London rush hour traffic soars by 25% in a week and is now HIGHER than ...

Commuters in London were stuck in teeming rush hour traffic this morning as it soared past pre-Covid Britain levels, data shows.

Journeys were blighted by roadworks, full buses, bridge closures and new cycle schemes as the capital struggled to readjust to the increase in passengers.

It comes amid growing fury over the number of trains on the tracks and lack of social distancing on public transport.

Congestion levels for London showed vehicles on the road rocket from 47 per cent last week to 72 per cent at 8am today - up by 25 percentage points.

The figures, from TomTom's traffic index, also suggested drivers soared past last year's pre-Covid average of 65 per cent.

But commuters were hit with delays as the capital was blighted by 25 roadworks inside the M25.

LONDON: Journeys were blighted by road works, full buses and new cycle schemes as the capital struggles to ramp up services for the increase in passengers

LONDON: Journeys were blighted by road works, full buses and new cycle schemes as the capital struggles to ramp up services for the increase in passengers

A Google Maps picture shows numerous roads coloured in red to show congestion in central London

A Google Maps picture shows numerous roads coloured in red to show congestion in central London

Commuters were hit by severe delays as the capital was blighted by 25 road works inside the M25

Commuters were hit by severe delays as the capital was blighted by 25 road works inside the M25

The A1, from north London into the city centre, faced lane restrictions and phased closures due to the Tottenham Hale regeneration scheme.

Those living in the wealthy west also saw congestion around Knightsbridge near Hyde Park because of temporary traffic signals on the A4.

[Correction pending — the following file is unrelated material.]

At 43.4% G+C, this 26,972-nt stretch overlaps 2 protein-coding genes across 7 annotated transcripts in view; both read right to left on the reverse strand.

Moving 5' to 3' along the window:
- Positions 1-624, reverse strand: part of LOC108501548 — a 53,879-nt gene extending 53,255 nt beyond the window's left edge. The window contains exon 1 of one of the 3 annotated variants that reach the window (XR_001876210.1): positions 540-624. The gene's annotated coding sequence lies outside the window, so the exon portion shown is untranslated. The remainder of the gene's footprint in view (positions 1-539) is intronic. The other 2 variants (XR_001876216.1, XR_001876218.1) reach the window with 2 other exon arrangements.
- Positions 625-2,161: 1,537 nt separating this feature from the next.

People travelling over the Thames faced further chaos as London Bridge remains closed to cars, Vauxhall Bridge is shut until November and Hammersmith Bridge is closed indefinitely.

For those trying to avoid roadworks by taking public transport, there were reports of buses skipping stops as they already had their 30-person Covid capacity.

London's new 'Covid friendly' cycle lanes also appeared to to have come at the worst possible time as works led to further traffic.

Yesterday footage emerged of a fire engine stuck in a road block caused by construction on the so-called Low Traffic Neighbourhoods (LTN) in Ferndale.

Commuters in the capital slammed the city's transport system, with some branding it 'an absolute joke' and called for Mayor Sadiq Khan to 'get a grip' of it.

One man tweeted: '@SadiqKhan get a grip of London. Life is becoming unbearable - traffic caused by roadworks & bridges closed/heavily restricted.

'We try to go about daily lives as best as we can under current situation, I drive electric but might as well be in a big fat Range Rover.'

Another wrote 'London traffic is an absolute joke', while a woman added 'London traffic', with three angry emojis.

A male user posted: 'Nephew is a current London Police Officer, with him on Monday he told me they often have to abandon the vehicle when on emergency calls, as it's quicker to run, because of the traffic caused by the current street closures (which he and his colleagues call utter madness).'